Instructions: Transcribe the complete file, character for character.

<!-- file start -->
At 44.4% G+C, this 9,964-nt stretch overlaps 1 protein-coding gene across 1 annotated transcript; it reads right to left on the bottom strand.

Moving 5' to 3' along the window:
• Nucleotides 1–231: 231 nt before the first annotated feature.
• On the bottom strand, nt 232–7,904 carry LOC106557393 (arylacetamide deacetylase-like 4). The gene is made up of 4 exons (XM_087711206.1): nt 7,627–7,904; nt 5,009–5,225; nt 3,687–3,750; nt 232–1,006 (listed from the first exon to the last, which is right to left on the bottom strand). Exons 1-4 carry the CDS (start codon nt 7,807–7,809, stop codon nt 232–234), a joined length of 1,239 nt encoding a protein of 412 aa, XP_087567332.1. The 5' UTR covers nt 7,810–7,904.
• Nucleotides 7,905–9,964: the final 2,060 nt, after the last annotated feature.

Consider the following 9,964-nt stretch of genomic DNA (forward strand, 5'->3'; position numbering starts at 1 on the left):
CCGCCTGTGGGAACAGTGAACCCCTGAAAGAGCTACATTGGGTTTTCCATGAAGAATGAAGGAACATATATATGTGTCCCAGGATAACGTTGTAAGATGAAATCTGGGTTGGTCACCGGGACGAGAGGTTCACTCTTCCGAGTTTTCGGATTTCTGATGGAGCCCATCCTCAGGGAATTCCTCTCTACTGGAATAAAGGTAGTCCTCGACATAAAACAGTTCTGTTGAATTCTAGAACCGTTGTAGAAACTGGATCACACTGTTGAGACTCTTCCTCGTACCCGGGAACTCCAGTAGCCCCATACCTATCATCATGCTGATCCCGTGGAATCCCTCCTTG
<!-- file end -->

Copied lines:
At 44.4% G+C, this 9,964-nt stretch overlaps 1 protein-coding gene across 1 annotated transcript; it reads right to left on the bottom strand.

Moving 5' to 3' along the window:
• Nucleotides 1–231: 231 nt before the first annotated feature.
• On the bottom strand, nt 232–7,904 carry LOC106557393 (arylacetamide deacetylase-like 4). The gene is made up of 4 exons (XM_087711206.1): nt 7,627–7,904; nt 5,009–5,225; nt 3,687–3,750; nt 232–1,006 (listed from the first exon to the last, which is right to left on the bottom strand). Exons 1-4 carry the CDS (start codon nt 7,807–7,809, stop codon nt 232–234), a joined length of 1,239 nt encoding a protein of 412 aa, XP_087567332.1. The 5' UTR covers nt 7,810–7,904.
• Nucleotides 7,905–9,964: the final 2,060 nt, after the last annotated feature.

Consider the following 9,964-nt stretch of genomic DNA (forward strand, 5'->3'; position numbering starts at 1 on the left):
CCGCCTGTGGGAACAGTGAACCCCTGAAAGAGCTACATTGGGTTTTCCATGAAGAATGAAGGAACATATATATGTGTCCCAGGATAACGTTGTAAGATGAAATCTGGGTTGGTCACCGGGACGAGAGGTTCACTCTTCCGAGTTTTCGGATTTCTGATGGAGCCCATCCTCAGGGAATTCCTCTCTACTGGAATAAAGGTAGTCCTCGACATAAAACAGTTCTGTTGAATTCTAGAACCGTTGTAGAAACTGGATCACACTGTTGAGACTCTTCCTCGTACCCGGGAACTCCAGTAGCCCCATACCTATCATCATGCTGATCCCGTGGAATCCCTCCTTG